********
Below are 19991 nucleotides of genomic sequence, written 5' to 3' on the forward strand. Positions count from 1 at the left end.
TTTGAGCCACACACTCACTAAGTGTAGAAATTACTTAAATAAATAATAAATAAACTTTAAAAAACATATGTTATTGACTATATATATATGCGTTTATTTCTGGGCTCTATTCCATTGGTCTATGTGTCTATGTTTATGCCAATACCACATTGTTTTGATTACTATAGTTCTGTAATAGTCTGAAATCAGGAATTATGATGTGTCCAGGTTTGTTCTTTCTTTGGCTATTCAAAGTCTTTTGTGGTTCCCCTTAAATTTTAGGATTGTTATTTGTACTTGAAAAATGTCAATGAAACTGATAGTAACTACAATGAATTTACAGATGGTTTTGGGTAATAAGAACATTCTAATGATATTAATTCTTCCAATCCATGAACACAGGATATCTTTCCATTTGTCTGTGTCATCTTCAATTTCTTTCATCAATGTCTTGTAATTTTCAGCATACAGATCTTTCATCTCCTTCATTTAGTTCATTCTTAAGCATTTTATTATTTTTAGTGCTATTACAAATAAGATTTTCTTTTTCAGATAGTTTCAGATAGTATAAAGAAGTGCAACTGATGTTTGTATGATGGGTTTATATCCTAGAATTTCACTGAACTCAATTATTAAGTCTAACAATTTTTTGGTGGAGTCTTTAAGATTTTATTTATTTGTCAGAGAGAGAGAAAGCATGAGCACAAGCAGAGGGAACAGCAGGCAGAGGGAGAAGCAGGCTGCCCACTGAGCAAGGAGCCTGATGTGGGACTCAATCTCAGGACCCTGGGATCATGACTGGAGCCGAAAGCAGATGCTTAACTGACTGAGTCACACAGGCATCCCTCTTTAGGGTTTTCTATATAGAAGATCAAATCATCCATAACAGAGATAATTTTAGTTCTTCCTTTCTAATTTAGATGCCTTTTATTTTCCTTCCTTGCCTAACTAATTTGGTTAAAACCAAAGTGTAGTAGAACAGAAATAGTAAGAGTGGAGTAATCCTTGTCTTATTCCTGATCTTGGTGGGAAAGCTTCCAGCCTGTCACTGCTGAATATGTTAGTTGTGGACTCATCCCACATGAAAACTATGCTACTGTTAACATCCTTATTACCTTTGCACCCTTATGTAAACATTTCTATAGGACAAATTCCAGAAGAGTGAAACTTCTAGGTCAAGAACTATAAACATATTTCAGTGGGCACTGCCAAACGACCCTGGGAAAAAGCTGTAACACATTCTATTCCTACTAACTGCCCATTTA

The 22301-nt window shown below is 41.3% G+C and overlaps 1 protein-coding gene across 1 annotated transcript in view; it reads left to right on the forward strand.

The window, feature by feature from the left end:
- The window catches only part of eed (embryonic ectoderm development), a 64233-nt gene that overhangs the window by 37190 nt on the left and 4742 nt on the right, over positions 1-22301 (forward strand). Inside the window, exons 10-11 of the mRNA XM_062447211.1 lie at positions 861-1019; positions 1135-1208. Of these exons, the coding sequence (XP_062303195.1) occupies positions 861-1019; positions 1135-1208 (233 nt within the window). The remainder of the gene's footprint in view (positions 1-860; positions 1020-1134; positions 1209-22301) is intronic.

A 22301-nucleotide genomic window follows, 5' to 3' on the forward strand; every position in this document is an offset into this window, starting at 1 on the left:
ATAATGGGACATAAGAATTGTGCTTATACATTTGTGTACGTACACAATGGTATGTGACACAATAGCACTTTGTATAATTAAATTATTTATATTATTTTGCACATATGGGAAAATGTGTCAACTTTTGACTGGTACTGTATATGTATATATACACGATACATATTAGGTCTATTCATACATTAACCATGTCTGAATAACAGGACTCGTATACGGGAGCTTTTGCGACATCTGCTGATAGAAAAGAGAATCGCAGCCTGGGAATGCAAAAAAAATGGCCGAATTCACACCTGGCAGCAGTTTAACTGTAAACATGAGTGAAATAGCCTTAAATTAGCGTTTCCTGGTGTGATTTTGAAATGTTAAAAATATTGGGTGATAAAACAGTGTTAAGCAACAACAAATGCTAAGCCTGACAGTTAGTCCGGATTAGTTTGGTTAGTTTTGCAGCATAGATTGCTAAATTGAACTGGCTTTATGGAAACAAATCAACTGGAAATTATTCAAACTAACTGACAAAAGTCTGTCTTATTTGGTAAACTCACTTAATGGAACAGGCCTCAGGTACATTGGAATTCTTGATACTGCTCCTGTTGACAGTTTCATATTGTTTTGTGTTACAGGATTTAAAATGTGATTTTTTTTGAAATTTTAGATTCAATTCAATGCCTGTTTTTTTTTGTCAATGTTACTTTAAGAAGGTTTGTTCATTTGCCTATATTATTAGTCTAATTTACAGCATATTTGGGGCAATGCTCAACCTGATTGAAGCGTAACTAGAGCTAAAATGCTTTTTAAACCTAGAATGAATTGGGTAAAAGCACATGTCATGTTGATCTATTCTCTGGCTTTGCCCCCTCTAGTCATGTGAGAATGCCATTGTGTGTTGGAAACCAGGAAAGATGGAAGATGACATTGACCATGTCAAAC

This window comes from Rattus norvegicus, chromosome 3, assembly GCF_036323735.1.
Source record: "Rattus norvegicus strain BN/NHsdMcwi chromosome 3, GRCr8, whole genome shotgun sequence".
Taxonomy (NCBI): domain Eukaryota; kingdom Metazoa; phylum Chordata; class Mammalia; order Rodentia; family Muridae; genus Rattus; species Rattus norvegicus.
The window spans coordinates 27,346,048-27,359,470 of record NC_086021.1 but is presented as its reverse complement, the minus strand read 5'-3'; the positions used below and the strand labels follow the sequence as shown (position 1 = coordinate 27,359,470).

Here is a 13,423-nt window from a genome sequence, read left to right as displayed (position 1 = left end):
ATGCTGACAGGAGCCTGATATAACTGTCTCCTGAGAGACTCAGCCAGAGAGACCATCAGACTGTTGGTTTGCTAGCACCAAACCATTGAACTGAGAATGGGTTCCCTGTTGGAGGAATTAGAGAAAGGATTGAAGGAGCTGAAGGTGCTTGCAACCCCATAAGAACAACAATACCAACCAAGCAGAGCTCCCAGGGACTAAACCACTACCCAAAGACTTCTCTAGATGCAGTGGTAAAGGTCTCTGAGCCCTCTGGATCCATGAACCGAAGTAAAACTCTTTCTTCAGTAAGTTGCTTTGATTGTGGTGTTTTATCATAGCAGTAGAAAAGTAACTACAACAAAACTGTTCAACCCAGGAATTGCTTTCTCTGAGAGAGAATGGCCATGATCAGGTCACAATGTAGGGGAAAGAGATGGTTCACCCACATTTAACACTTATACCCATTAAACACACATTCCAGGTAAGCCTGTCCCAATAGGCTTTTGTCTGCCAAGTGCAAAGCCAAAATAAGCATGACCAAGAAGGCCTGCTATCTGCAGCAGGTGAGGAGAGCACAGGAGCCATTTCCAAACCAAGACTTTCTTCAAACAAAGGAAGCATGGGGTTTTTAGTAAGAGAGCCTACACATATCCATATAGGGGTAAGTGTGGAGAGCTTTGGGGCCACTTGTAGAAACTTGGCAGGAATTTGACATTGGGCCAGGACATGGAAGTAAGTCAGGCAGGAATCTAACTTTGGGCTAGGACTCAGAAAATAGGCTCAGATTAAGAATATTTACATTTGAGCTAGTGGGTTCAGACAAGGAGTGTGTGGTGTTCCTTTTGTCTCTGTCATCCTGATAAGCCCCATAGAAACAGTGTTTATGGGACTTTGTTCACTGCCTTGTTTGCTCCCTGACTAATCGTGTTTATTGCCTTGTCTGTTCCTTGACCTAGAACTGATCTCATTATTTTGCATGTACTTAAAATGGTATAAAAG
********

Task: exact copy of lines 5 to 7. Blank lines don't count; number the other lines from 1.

- The window catches only part of eed (embryonic ectoderm development), a 64233-nt gene that overhangs the window by 37190 nt on the left and 4742 nt on the right, over positions 1-22301 (forward strand). Inside the window, exons 10-11 of the mRNA XM_062447211.1 lie at positions 861-1019; positions 1135-1208. Of these exons, the coding sequence (XP_062303195.1) occupies positions 861-1019; positions 1135-1208 (233 nt within the window). The remainder of the gene's footprint in view (positions 1-860; positions 1020-1134; positions 1209-22301) is intronic.

A 22301-nucleotide genomic window follows, 5' to 3' on the forward strand; every position in this document is an offset into this window, starting at 1 on the left:
ATAATGGGACATAAGAATTGTGCTTATACATTTGTGTACGTACACAATGGTATGTGACACAATAGCACTTTGTATAATTAAATTATTTATATTATTTTGCACATATGGGAAAATGTGTCAACTTTTGACTGGTACTGTATATGTATATATACACGATACATATTAGGTCTATTCATACATTAACCATGTCTGAATAACAGGACTCGTATACGGGAGCTTTTGCGACATCTGCTGATAGAAAAGAGAATCGCAGCCTGGGAATGCAAAAAAAATGGCCGAATTCACACCTGGCAGCAGTTTAACTGTAAACATGAGTGAAATAGCCTTAAATTAGCGTTTCCTGGTGTGATTTTGAAATGTTAAAAATATTGGGTGATAAAACAGTGTTAAGCAACAACAAATGCTAAGCCTGACAGTTAGTCCGGATTAGTTTGGTTAGTTTTGCAGCATAGATTGCTAAATTGAACTGGCTTTATGGAAACAAATCAACTGGAAATTATTCAAACTAACTGACAAAAGTCTGTCTTATTTGGTAAACTCACTTAATGGAACAGGCCTCAGGTACATTGGAATTCTTGATACTGCTCCTGTTGACAGTTTCATATTGTTTTGTGTTACAGGATTTAAAATGTGATTTTTTTTGAAATTTTAGATTCAATTCAATGCCTGTTTTTTTTTGTCAATGTTACTTTAAGAAGGTTTGTTCATTTGCCTATATTATTAGTCTAATTTACAGCATATTTGGGGCAATGCTCAACCTGATTGAAGCGTAACTAGAGCTAAAATGCTTTTTAAACCTAGAATGAATTGGGTAAAAGCACATGTCATGTTGATCTATTCTCTGGCTTTGCCCCCTCTAGTCATGTGAGAATGCCATTGTGTGTTGGAAACCAGGAAAGATGGAAGATGACATTGACCATGTCAAAC